Buenos Aires: 2011 World Book Capital in More Ways Than One

In Growth Markets by Edward Nawotka

In Buenos Aires, there are books for sale on what seems to be every corner and may be more books per sale per capita than perhaps any other city in the world.

By Edward Nawotka

BUENOS AIRES: We’re currently in the midst of the Buenos Aires International Book Fair — better known to Spanish-speakers as the Feria del Libro. The event, which lasts for three weeks and draws in more than one million visitors, accounts for fully 25% of revenue for Argentine publishers each year. Increasingly, it is also of importance to the international community. This year, featured exhibitors were invited from throughout South America, as well as Germany, Cuba, Spain, the United States, and countries as far away as South Africa and Israel, while several foreign rights managers from — from Netherlands, Germany, the UK and elsewhere — met with potential clients as well.


In addition to celebrating the book fair, Buenos Aires has been newly inaugurated as the World Book Capital for 2011 by UNESCO. No other city is as deserving, as Buenos Aires hosts 200 bookstores, 70 libraries, and scores of kiosks. There are books for sale on what seems to be every corner in in the capital and there may be more books per sale per capita than perhaps any other city in the world.

The confluence of the Fair with the inauguration as World Book Capital was “a blessing,” says Gabriela Adamo, the Feria del Libro’s executive director, “but no accident.” She notes that Argentines take their books very seriously and nowhere on earth are you likely to see such a broad selection of philosophy, psychology and political titles from a such a wide range of schools of thought. “We translate many titles into Spanish that other publishers might overlook,” says Adamo. “And what’s even more important — people read them.”

world book capital 2011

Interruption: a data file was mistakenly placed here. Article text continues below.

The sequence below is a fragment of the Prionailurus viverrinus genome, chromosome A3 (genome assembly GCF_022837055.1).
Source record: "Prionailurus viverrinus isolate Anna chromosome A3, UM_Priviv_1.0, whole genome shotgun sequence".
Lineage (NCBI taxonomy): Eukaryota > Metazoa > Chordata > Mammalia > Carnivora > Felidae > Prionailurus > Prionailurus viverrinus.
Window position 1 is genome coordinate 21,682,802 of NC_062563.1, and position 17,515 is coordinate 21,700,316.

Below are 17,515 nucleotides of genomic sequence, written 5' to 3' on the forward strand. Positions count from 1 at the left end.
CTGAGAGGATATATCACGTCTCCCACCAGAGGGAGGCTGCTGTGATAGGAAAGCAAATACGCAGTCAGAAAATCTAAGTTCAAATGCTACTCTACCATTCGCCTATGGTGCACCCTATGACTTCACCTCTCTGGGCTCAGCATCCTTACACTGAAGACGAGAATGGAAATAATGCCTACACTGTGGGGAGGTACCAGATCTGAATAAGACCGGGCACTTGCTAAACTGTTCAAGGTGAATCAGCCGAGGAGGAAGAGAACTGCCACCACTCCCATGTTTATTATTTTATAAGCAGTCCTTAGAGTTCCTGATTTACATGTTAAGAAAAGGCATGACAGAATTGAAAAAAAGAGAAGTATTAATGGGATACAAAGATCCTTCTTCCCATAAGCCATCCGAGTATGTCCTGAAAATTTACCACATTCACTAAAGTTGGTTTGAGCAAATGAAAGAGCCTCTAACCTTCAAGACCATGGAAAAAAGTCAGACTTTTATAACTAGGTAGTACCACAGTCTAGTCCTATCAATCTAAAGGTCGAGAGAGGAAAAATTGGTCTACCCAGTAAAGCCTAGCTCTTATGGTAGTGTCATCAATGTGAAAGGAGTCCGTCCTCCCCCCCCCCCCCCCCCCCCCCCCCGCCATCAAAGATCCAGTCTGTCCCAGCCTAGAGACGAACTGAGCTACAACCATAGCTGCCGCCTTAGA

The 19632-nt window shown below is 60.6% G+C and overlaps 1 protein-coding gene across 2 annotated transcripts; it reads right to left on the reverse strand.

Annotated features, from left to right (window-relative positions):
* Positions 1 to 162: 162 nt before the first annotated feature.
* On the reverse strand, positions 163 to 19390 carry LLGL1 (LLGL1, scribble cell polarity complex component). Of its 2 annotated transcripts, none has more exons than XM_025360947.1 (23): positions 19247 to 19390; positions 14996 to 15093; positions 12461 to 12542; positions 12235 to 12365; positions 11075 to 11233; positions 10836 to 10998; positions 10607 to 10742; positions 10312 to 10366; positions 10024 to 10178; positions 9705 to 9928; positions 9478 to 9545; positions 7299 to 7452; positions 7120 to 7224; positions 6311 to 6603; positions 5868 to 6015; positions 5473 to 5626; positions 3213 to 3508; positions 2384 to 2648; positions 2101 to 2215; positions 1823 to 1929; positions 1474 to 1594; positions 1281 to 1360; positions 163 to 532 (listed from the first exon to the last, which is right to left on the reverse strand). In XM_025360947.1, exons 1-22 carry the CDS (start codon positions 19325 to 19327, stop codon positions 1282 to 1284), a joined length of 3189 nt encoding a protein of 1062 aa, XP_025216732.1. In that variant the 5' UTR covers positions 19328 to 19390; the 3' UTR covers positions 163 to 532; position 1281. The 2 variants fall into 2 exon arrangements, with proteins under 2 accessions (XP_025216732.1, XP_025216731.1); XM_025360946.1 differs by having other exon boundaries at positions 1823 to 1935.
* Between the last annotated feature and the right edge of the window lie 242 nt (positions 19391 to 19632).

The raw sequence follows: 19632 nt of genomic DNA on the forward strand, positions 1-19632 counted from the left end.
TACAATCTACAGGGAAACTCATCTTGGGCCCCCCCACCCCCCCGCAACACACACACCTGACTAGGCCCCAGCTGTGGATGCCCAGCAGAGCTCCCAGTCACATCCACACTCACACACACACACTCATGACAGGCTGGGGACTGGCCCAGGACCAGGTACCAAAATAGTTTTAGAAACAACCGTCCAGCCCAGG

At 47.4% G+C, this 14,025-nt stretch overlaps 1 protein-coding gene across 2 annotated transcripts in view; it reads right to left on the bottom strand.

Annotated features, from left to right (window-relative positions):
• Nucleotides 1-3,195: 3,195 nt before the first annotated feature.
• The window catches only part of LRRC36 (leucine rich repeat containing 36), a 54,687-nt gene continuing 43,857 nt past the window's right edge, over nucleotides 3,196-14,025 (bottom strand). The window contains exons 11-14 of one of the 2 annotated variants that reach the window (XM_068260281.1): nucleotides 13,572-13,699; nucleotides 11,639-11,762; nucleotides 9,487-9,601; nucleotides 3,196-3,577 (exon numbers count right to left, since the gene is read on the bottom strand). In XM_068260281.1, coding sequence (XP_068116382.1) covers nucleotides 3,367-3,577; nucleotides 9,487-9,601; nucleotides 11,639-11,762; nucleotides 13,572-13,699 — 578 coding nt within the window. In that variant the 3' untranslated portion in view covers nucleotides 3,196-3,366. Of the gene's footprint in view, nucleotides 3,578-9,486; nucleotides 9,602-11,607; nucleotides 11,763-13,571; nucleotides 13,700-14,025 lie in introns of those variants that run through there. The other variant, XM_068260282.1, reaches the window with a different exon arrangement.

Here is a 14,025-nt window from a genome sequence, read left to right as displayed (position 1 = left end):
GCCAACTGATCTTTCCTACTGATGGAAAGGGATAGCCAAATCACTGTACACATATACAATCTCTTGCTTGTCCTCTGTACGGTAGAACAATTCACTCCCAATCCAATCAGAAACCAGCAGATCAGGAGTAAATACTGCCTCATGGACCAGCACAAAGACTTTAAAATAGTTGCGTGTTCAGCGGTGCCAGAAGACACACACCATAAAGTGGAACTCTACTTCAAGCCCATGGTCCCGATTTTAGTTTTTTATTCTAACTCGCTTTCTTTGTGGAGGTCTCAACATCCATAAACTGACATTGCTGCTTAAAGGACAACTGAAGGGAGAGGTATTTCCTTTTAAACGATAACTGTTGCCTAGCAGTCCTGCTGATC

Argentina’s literary community has been going from strength to strength in the past year. Last October, Argentina was was the Guest of Honor at the Frankfurt Book Fair, an event that resulted in more than 200 Argentine titles being translated into German and spurred numerous additional translation deals. “The goal was to put Argentina back on the map of the worldwide literary marketplace,” said Juergen Boos, Frankfurt Book Fair Director, last week in Buenos Aires. “We feel that has been successfully achieved.”

In order to take advantage of the continued global attention on Argentina, several innovative projects were announced at the Fair, including a new digital rights platform for Argentine publishers, a cross-cultural program to promote a day of “bibliodiversity” across the Spanish-speaking world, and MICA, a new fair for the cultural industries — all of which we plan to cover in detail over the coming months.

Additional information about the 2011 Buenos Aires Book Fair is available on our news blog. Additional stories can be found in our archives, including:

Argentina, A Nation of Offbeat Writers, Exquisite Publishers

TYPA, Argentina’s agency for connecting writers and foreign editors

In Argentina E-books Are Sexy (But You Can’t Find Them Anywhere)

The Forthcoming Argentinian E-book Market

DISCUSS: What is the Most Literary City on Earth?

About the Author

Edward Nawotka

A widely published critic and essayist, Edward Nawotka serves as a speaker, educator and consultant for institutions and businesses involved in the global publishing and content industries. He was also editor-in-chief of Publishing Perspectives since the launch of the publication in 2009 until January 2016.